Dietrich Bonhoeffer, the German theologian and Pastor, who was killed in a Nazi concentration camp, is undoubtedly a Christian hero. But in a Church plagued by theological tribalism, the legacy of such heroes can become a sharply contested. Different tribes claim the legacy of such heroes as their own as lives are analysed and attributes selectively emphasised. As with history itself, no biography is written from a neutral standpoint.
Eric Metaxas’ biography on Bonhoeffer has sharply divided opinion. In having Tim Keller write the Foreword, this is a book clearly aimed at sharing Bonhoeffer with a more evangelical audience than has traditionally engaged with his life and work. Judging by the rave reviews and amount of awards the book has won, Metaxas clearly achieved this. However he has come in for sharp criticism from Bonhoeffer scholar Clifford Green who accuse him of an ideological agenda which has ‘hijacked’ and ‘co-opted’ Bonhoeffer for the evangelical agenda. Much of the contraversy comes from the culture wars which rage ferociously in the US between conservative and liberal perspectives – but clearly tribalism is even more vehement when combined with academic rivalry.
In reality, this biography should deeply challenge both conservatives and liberal Christians, and indeed anyone who reads it. This is because of the brilliant way Metaxas highlights Bonhoeffer’s devotion to God and his utter commitment to do His will in the face of such immense challenges. In writing about Bonhoeffer’s resilience and generosity in prison, he writes:
‘his strength was borrowed from God and lent to others’ (p.463).
Metaxas’ achievement is that he enables this strength to flow through the pages of his book and through it all Christians should be emboldened in their faith. Although long at over 600 pages, it is beautifully written and is hard to put down. I honestly think it is the best-written biography I have ever read.
True Christian radicalism like that lived out by Bonhoeffer challenges anything in our faith which is woolly, uncommitted or disengaged from the real world. It makes much of the internal arguments of the contemporary church looks as biblical or real as a Punch and Judy show.
Faith in the real world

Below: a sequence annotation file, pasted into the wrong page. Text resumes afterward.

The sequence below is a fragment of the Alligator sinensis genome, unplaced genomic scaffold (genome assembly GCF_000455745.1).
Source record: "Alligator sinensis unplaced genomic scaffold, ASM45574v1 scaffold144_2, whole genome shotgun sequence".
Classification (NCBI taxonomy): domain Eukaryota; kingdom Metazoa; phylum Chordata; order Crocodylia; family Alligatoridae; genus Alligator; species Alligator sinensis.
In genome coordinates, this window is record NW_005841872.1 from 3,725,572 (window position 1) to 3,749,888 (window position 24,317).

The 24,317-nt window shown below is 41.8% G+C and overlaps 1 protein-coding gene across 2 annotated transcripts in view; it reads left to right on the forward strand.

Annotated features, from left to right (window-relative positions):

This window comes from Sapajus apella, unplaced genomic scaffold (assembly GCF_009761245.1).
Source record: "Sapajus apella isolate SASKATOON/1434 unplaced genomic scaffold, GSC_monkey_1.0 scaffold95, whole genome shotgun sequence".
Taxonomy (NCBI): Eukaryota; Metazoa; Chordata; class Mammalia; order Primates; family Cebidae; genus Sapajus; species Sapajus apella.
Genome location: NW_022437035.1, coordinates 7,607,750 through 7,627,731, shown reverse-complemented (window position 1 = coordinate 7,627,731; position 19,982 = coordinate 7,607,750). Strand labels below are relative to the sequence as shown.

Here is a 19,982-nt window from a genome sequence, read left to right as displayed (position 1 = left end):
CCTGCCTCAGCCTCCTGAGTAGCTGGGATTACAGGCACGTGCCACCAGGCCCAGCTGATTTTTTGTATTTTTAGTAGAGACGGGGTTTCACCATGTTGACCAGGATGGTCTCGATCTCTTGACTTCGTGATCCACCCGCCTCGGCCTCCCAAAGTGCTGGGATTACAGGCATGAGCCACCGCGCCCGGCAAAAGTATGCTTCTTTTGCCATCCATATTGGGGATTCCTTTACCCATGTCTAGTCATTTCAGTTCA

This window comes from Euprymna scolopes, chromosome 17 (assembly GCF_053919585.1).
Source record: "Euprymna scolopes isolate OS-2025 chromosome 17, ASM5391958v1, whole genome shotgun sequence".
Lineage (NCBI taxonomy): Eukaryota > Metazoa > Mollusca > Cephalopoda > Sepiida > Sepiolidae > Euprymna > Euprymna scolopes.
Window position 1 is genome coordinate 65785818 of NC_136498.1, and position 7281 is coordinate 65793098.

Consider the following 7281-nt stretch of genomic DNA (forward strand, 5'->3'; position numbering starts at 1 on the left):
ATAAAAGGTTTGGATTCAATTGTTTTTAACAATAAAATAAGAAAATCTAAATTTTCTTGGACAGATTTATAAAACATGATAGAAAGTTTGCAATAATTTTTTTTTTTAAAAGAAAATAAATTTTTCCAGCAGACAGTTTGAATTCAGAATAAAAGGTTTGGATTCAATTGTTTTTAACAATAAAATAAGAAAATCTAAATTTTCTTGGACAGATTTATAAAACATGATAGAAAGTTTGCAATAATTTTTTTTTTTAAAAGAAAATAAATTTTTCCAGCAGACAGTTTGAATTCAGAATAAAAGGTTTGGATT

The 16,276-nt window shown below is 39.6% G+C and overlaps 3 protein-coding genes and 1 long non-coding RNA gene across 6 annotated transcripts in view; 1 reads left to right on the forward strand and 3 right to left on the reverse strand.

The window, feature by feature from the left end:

As Metaxas writes, in Bonhoeffer’s context ‘the evil of Hitler was forcing Christians to go deeper in their obedience, to think harder about what God was asking’ (p.367). In this context Bonhoeffer was committed to seeking what ‘Jesus Christ means for us today’. As he wrote from prison:
“I don’t mean the faith that flees the world, but the faith that endures in the world and loves and remains true to that world in spite of all the hardships it brings us”
As Metaxas commentates ‘To be an ethereal figure who merely talked about God, but somehow refused to get his hands dirty in the real world in which God had placed him, was bad theology.’ (p361) Metaxas identifies this commitment to an integrated faith with challenging sharpness:
‘He had theologically redefined the Christian life as something active, not reactive. It had nothing to do with avoiding sin or with merely talking or teaching or believing theological notions or principles or rules or tenets. It had everything to do with living one’s whole life in obedience to God’s through action. It did not merely require a mind, but a body too…It was not a cramped, compromised, circumspect life, but a life lived in a kind of wild, joyful, full-throated freedom – that was what it was to obey God.’ (p.446)
As this book shows, under the terrible pressure of Nazism, many Christians did live ‘cramped, compromised and circumspect’ lives. And lets be honest many of us do today. Despite my desire to live more radically, I know I how frequently I am guilty of all three of these temptations. At its core this a lack of faith.
Risk and adventure
But to obey God is to live a full life which involves risk and adventure – and this is what we see unfolded in the pages of this book. Metaxas captures the inner strength of Bonhoeffer, the rock-solid conviction which enabled him to both stand in confession against Hitler and then go on to actively conspire against him.
Many authentic German Christians faced the complex reality of trying to live out their faith in the face of incredibly inhuman, state-led terror. The key question Bonhoeffer poses, both then and now, is who is following the way of Jesus in the real world? As Bonhoeffer wrote:
‘Only he who believes is obedient and only he who is obedient believes.’
The path of belief is the same as the path of obedience.
Bonhoeffer’s life should never be co-opted simply in the service of contemporary ideological battles. But it should be held up as a life which faithfully points to God and which bears witness to the costly grace of Jesus Christ. This is what Metaxas’s biography has done. It is a great book about a great life which was lived in the service of a great God.